Despite the automatic respect given to anyone who says he’s a writer, photographers almost always see more in a given situation. They are more flexible, more inventive, better at getting what they want—most have a splendidly gentle impudence. Writers work at home; the photographer’s rule is, “Get closer.” They are generally better at talking to people, for the writer is not by nature gregarious. Their equipment’s vulnerability gives them a sixth sense of physical instinct that most writers, even the finest journalists, often lack. All writers hunt for explanations in thickets of words—a photographer knows to look at the face and the landscape, where truth is more evident.
I speak in such ideal terms because I’ve had the good luck to work with the superb Irish photographer Alen MacWeeney on numerous assignments, throughout the Caribbean, the Middle East, and the South Pacific, and I haven't stopped learning from him. Small, finely-made, with white hair, a doubting eye, and an unflagging sense of humor, he is a man of infinite resourcefulness. In Bahrain I saw him flap his arms like a bird to demonstrate to an astonished Arab that we were looking for some falconers. In Oman he kept his cool in terrible heat when we were completely lost in the Empty Quarter, and got us out alive. On Dominica, among the last of the once-cannibal Carib Indians, he so charmed that reluctant tribe—who simply wanted us to leave them alone—that we ended up being given a house.
"The problem," says Alen,“always is convincing people that your need to do the picture is greater than their resistance.” Difficult, though, to get sent to a place for a month, sometimes a week, and be expected to get under the skin of remote people who only want to see your back. Alen has always shown great patience, persistence, and humor—his famous photographs of the Irish tinkers were made after six months’ association with those gypsies without taking a single picture. This care seems to result in photographs of a rare candor and generosity—people revealing themselves without the photographer in the way. You never feel Alen in his pictures.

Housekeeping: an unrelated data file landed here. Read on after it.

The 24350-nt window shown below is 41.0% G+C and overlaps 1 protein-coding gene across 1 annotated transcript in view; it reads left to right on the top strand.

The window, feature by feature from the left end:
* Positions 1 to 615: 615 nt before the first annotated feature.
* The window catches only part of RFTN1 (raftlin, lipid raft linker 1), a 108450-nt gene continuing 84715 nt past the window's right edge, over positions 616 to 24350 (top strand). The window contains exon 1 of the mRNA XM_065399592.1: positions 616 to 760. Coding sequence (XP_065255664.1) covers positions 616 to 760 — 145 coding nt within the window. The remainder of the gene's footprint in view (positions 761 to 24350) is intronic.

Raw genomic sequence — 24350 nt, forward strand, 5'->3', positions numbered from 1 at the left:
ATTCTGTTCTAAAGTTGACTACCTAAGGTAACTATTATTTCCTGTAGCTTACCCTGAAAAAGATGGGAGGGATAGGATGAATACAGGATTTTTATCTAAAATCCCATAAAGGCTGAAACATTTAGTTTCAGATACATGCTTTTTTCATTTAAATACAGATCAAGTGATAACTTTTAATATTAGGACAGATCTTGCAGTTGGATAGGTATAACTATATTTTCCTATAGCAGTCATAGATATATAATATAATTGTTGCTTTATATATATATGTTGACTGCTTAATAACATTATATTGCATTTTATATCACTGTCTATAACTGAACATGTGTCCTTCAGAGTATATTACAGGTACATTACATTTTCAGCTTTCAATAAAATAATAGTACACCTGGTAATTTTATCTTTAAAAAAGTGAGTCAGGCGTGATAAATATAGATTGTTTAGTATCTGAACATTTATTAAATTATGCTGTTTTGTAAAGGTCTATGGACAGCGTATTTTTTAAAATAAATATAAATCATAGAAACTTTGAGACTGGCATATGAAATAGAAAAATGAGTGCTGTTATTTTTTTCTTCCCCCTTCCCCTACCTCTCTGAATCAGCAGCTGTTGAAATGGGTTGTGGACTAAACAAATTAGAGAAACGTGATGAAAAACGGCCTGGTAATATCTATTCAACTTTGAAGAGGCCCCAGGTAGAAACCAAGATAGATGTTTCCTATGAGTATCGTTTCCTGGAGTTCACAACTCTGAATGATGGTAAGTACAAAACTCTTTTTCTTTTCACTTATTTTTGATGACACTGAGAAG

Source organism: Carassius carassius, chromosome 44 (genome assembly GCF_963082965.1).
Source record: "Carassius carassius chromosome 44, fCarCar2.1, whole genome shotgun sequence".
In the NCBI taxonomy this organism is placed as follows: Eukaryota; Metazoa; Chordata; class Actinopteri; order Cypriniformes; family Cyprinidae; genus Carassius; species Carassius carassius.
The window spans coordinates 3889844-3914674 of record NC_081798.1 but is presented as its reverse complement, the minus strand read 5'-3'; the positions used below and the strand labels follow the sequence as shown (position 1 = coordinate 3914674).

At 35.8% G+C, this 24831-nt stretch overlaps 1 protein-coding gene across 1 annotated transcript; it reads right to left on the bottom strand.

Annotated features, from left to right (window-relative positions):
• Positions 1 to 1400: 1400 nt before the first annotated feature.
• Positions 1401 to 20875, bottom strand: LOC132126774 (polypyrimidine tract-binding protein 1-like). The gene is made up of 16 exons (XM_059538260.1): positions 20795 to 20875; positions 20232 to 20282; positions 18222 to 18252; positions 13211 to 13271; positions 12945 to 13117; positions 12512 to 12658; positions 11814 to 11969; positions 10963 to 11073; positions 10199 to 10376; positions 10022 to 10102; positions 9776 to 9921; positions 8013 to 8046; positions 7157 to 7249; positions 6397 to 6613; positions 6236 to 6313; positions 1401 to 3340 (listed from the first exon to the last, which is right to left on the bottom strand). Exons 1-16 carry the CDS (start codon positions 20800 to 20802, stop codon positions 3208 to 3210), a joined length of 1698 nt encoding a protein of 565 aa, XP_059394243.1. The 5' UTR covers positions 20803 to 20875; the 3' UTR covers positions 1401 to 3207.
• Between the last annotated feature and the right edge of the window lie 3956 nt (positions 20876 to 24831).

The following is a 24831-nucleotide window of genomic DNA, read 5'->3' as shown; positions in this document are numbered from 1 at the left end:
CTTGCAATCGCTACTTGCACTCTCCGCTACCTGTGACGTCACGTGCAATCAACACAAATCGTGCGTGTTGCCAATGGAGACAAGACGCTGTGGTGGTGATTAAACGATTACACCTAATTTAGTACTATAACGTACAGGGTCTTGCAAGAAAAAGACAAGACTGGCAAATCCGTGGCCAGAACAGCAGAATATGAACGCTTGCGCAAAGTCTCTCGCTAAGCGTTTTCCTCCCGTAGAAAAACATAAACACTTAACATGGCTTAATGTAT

On a recent triple project in the South Pacific I saw him faced with several difficulties of different sorts. Tramping the Milford Track on New Zealand’s South Island—a place that is to the vegetable world what New York is to the concrete—the problem was to make its often bland beauty ("A green hell for a photographer”) stand out. Part of the solution was to approach it as many different landscapes, not one. On the Cook Island of Rarotonga he convinced half the timid island to let him take their pictures by asking to join an outrigger canoe race. His boat went round in circles, but he got all the photographs he needed for the next two weeks. And he saw in a shy island girl of sixteen a potential model who became absolutely riveting when photographed—it took several meetings with her parents to get photographic permission. (In the end, the travel magazine balked at using those shots; perhaps they were too sensual. The lesson of writing or taking pictures for magazines is that generally one’s best work is never used.)
His stroke of genius, though, was in the city of Christchurch, New Zealand. There we were to do, as part of a town portrait, an interview with a local celebrity called the Wizard, a truly brilliant man who is garbed like Merlin, declaims every day in the city square, and is part William Blake, part stand-up comic—though the comedy masks a deep and original thinker. Everyone who reports on Christchurch talks to the Wizard; he is a dream interview, but he's also on the cover of the phone book, and hardly news. What was there new to find in the Wizard?
Alen knew. “Do Wizards have mothers?”
That's how great portraits are made.
That’s what a great photographer is made of.